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  • LIFESTYLE

    Thailand's new day same as the old

    Brunch, Andrew Biggs, Published on 10/03/2019

    » It is difficult to choose an honorific or position for Prayut Chan-o-cha these days. Is he the prime minister or a prime ministerial candidate? We could refer to him as prime minister/ministerial candidate but that is clunky and takes up way too much space.

  • NEWS

    Mario's marvellous medicine

    Brunch, Suwitcha Chaiyong, Published on 03/03/2019

    » Traditional Thai medicine is perceived by many to be old and outdated. But when Channel 3 decided to place it centre stage in its recent period romcom, Thongek Morya Ta Chalong (Doctor Thongek Of Ta Chalong), it sparked renewed interest among viewers.

  • LIFESTYLE

    A portal into trouble

    Brunch, Andrew Biggs, Published on 03/03/2019

    » This story begins 12 months ago. I needed a new door for my bathroom, so I walked down to the end of my soi where there is a giant wood factory.

  • NEWS

    Water way to go

    Brunch, Suthon Sukphisit, Published on 03/03/2019

    » There was once a time in Thailand when the population was small and the waters were full of life. Today, the country has nearly 70 million people, but the number of marine creatures is decreasing all the time. In the past, people had respect for the seas, lakes, rivers and their inhabitants. We are not so conscientious anymore. There isn't enough concern about what our activities could mean for the future.

  • LIFESTYLE

    Call it therapy

    Brunch, Chanun Poomsawai, Published on 03/03/2019

    » While most people may not be familiar with Julia Michaels, chances are they have more than one occasion heard (and even sung along to) the songs she wrote. The 25-year-old American songwriter, if you must know, is the force behind some of the biggest pop hits from over the past few years including Justin Bieber's Sorry, Selena Gomez's Bad Liar and Hands To Myself, and Gwen Stefani's Used To Love You. But after realising that some of the songs she penned spoke to her more than it would any of the industry's A-listers, she decided to carve her path as a solo artist -- the move marked by the release of her 2017's debut single, Issues, followed by the seven-track EP, Nervous System.

  • LIFESTYLE

    The big picture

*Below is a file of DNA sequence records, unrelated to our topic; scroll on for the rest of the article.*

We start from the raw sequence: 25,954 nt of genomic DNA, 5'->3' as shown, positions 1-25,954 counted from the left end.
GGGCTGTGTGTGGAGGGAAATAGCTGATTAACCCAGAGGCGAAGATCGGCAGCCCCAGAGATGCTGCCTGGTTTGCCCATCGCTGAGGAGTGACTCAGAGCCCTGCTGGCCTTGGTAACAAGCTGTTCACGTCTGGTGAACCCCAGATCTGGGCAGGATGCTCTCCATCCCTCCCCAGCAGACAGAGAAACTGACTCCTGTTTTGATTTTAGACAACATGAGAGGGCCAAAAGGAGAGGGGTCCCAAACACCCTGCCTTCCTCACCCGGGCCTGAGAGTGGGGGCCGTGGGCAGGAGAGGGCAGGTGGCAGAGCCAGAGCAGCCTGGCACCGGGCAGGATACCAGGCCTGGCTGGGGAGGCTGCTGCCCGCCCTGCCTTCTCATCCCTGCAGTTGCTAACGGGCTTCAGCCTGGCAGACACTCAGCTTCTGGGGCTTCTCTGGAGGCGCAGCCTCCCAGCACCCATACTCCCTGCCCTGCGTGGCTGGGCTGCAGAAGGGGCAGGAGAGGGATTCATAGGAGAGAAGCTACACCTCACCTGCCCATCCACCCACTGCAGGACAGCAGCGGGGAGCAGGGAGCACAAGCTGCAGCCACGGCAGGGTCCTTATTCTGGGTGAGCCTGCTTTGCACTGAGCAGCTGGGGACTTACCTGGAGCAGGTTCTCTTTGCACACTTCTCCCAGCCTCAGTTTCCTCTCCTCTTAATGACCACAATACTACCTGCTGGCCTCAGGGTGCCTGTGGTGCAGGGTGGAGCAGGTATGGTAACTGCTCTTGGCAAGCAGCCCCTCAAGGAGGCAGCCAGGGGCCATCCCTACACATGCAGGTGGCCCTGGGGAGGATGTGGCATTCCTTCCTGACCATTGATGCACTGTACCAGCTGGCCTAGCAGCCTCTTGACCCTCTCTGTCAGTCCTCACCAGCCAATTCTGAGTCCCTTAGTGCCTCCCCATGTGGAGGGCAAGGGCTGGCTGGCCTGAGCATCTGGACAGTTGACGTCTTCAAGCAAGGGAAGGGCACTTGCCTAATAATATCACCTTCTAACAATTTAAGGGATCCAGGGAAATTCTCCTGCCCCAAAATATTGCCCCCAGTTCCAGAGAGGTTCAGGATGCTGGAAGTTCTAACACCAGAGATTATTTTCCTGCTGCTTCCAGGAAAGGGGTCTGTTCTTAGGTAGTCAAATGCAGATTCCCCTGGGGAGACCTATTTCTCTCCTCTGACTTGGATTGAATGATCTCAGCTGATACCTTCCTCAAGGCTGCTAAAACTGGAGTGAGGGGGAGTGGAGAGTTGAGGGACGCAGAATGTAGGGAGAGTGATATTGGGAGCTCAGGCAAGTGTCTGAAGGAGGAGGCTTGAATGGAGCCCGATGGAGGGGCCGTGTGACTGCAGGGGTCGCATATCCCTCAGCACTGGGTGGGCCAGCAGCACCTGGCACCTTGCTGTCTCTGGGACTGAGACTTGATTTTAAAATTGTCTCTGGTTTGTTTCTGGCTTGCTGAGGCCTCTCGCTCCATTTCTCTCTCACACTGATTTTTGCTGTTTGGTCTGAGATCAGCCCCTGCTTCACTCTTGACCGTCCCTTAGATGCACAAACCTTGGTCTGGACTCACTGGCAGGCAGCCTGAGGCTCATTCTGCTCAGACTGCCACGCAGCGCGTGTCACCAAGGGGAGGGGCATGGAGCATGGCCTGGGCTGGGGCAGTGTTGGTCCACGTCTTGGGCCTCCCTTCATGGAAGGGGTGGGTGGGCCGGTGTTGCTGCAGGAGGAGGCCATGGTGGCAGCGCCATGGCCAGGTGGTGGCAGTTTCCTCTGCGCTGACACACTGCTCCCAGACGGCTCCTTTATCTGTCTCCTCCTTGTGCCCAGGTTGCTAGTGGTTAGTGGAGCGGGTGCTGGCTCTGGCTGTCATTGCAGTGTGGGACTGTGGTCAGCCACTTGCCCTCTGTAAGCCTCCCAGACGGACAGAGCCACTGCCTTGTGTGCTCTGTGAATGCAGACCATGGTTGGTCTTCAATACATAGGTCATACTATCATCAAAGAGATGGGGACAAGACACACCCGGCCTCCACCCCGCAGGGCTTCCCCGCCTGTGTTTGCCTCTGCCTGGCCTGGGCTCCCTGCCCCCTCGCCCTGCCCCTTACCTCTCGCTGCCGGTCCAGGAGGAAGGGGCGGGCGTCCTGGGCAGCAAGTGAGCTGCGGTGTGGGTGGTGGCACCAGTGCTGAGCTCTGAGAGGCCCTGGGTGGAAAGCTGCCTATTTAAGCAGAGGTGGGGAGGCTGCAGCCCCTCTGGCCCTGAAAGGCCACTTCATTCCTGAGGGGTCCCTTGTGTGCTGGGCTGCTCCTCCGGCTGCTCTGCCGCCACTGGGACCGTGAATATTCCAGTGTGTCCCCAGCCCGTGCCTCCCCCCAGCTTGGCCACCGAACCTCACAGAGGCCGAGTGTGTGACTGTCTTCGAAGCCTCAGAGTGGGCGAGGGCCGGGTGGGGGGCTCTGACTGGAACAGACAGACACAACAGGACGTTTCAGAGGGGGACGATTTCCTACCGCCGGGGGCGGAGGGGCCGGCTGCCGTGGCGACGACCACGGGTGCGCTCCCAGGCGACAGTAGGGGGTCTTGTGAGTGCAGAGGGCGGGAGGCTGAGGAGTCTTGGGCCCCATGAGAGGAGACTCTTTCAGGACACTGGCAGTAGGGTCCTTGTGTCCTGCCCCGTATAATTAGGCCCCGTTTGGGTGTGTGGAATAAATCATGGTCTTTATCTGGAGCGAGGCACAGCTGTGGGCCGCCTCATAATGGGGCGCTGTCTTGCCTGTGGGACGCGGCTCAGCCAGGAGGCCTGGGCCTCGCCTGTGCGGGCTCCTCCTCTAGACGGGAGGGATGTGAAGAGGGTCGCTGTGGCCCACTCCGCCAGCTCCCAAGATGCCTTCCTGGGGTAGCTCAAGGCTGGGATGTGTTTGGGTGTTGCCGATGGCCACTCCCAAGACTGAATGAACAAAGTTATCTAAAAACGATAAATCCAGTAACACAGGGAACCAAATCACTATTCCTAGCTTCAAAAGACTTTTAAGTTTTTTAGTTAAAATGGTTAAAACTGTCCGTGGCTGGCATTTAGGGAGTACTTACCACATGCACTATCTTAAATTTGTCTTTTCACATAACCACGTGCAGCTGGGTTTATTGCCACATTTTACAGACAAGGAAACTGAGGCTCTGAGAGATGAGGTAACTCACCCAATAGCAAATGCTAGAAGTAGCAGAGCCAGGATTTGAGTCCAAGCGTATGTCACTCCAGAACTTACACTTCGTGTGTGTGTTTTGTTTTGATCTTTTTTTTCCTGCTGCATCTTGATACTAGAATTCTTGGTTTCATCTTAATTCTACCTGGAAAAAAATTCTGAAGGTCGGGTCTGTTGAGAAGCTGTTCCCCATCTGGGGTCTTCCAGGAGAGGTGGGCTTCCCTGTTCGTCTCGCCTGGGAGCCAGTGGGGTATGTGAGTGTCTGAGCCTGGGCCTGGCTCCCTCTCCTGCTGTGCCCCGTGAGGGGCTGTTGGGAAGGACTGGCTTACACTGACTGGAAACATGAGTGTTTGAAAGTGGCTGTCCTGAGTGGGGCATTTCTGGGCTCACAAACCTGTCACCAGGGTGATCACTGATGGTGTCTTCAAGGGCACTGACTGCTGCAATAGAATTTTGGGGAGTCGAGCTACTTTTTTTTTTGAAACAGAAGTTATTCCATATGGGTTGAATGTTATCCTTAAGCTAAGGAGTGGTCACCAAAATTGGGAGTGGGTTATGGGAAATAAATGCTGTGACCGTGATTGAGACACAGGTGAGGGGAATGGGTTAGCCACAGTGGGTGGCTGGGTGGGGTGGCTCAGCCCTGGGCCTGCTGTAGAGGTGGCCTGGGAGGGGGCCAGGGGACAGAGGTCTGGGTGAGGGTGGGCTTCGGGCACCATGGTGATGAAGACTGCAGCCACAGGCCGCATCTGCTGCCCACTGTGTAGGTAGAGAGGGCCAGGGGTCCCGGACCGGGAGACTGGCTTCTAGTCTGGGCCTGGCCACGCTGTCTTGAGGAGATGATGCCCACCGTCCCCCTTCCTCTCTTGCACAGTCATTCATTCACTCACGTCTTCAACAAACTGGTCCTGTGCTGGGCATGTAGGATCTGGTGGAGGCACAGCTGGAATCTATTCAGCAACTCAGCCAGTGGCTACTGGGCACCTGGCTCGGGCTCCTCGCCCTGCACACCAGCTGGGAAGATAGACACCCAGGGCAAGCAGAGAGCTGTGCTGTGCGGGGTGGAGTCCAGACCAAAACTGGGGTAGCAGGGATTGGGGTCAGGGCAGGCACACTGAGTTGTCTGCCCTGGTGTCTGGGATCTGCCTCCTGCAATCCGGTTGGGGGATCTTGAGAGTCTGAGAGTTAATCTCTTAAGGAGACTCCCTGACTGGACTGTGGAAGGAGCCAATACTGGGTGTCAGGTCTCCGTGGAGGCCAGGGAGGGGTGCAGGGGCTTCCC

Brunch, Andrew Biggs, Published on 24/02/2019

    » Every day as I leave my home in Samut Prakan, I am greeted by the smiling face of Dr Natthaphong Robkob at the end of my soi.

  • NEWS

    Who is our Oscars Favourite?

    Brunch, Kong Rithdee, Published on 24/02/2019

    » The most important of all unimportant things, the Oscars arrive on Monday morning, Thailand time. In a year that seems more muted than usual, Hollywood's biggest jamboree has striven to stay relevant with the inclusion of blockbuster titles such as Black Panther and Bohemian Rhapsody, besides the more edgy and less popular films that have claimed much of the headlines, such as Roma and Green Book. While there are many cinematic awards around the world, the Oscars still seem to matter the most, and the ritual of predicting the winners is at once a frivolous parlour game and an annual survey of the vital signs of mainstream cinema. Don't bet on it, but we offer our takes here.

  • LIFESTYLE

    Tomorrow Starts Today

    Brunch, Chanun Poomsawai, Published on 24/02/2019

    » From returning to college, starring in the Netflix series The OA and getting pregnant, New York-based singer-songwriter Sharon Van Etten has had a busy few years prior to the arrival of her fifth studio outing, Remind Me Tomorrow. The record, helmed by indie rock's go-to producer John Congleton (St. Vincent, Future Islands, Unknown Mortal Orchestra), reflects those changes in her life via a stylistic shift that emphasises less on the guitars, but more on other instruments like synths, pianos and even occasional drones.

  • LIFESTYLE

    Spice as religion

    Brunch, Suthon Sukphisit, Published on 24/02/2019

    » An old Thai national dish that will continue to excite palates long into the future is nam prik -- or spicy dip. Every region in Thailand has its nam prik with its own unique characteristics. It can be consumed daily and it's affordable. It's quite nutritious, too, despite some seasoning to spice up the flavours.

  • LIFESTYLE

    Language of love

    Brunch, Andrew Biggs, Published on 17/02/2019

    » How was your Valentine's Day? Mine was really, really special.

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